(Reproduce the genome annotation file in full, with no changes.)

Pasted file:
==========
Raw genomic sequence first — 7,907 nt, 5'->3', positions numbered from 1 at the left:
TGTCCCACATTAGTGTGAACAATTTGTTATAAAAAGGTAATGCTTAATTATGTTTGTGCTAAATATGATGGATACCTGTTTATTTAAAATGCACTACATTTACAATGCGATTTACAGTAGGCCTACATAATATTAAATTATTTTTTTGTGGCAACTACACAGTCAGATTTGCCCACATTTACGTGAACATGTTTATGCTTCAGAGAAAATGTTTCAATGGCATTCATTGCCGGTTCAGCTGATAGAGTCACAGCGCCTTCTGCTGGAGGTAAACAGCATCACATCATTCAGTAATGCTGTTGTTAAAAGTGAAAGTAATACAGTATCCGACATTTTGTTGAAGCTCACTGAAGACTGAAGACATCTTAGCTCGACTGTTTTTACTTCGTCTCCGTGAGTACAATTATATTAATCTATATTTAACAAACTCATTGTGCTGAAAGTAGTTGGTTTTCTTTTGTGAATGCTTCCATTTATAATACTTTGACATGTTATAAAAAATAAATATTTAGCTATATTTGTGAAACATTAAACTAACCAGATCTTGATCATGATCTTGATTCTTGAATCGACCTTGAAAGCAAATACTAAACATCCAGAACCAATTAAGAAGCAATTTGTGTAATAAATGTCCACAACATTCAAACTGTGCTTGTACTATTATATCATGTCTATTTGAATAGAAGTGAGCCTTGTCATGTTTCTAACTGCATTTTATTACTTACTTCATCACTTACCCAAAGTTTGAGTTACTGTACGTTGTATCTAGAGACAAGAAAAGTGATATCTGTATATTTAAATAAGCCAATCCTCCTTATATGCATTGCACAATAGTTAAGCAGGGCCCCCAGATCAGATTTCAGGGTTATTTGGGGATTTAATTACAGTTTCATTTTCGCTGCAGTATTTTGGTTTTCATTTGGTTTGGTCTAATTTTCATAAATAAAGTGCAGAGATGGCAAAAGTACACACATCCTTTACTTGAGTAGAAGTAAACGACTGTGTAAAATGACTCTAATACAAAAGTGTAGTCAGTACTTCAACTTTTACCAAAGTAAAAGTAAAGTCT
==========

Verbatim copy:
Raw genomic sequence first — 7,907 nt, 5'->3', positions numbered from 1 at the left:
TGTCCCACATTAGTGTGAACAATTTGTTATAAAAAGGTAATGCTTAATTATGTTTGTGCTAAATATGATGGATACCTGTTTATTTAAAATGCACTACATTTACAATGCGATTTACAGTAGGCCTACATAATATTAAATTATTTTTTTGTGGCAACTACACAGTCAGATTTGCCCACATTTACGTGAACATGTTTATGCTTCAGAGAAAATGTTTCAATGGCATTCATTGCCGGTTCAGCTGATAGAGTCACAGCGCCTTCTGCTGGAGGTAAACAGCATCACATCATTCAGTAATGCTGTTGTTAAAAGTGAAAGTAATACAGTATCCGACATTTTGTTGAAGCTCACTGAAGACTGAAGACATCTTAGCTCGACTGTTTTTACTTCGTCTCCGTGAGTACAATTATATTAATCTATATTTAACAAACTCATTGTGCTGAAAGTAGTTGGTTTTCTTTTGTGAATGCTTCCATTTATAATACTTTGACATGTTATAAAAAATAAATATTTAGCTATATTTGTGAAACATTAAACTAACCAGATCTTGATCATGATCTTGATTCTTGAATCGACCTTGAAAGCAAATACTAAACATCCAGAACCAATTAAGAAGCAATTTGTGTAATAAATGTCCACAACATTCAAACTGTGCTTGTACTATTATATCATGTCTATTTGAATAGAAGTGAGCCTTGTCATGTTTCTAACTGCATTTTATTACTTACTTCATCACTTACCCAAAGTTTGAGTTACTGTACGTTGTATCTAGAGACAAGAAAAGTGATATCTGTATATTTAAATAAGCCAATCCTCCTTATATGCATTGCACAATAGTTAAGCAGGGCCCCCAGATCAGATTTCAGGGTTATTTGGGGATTTAATTACAGTTTCATTTTCGCTGCAGTATTTTGGTTTTCATTTGGTTTGGTCTAATTTTCATAAATAAAGTGCAGAGATGGCAAAAGTACACACATCCTTTACTTGAGTAGAAGTAAACGACTGTGTAAAATGACTCTAATACAAAAGTGTAGTCAGTACTTCAACTTTTACCAAAGTAAAAGTAAAGTCT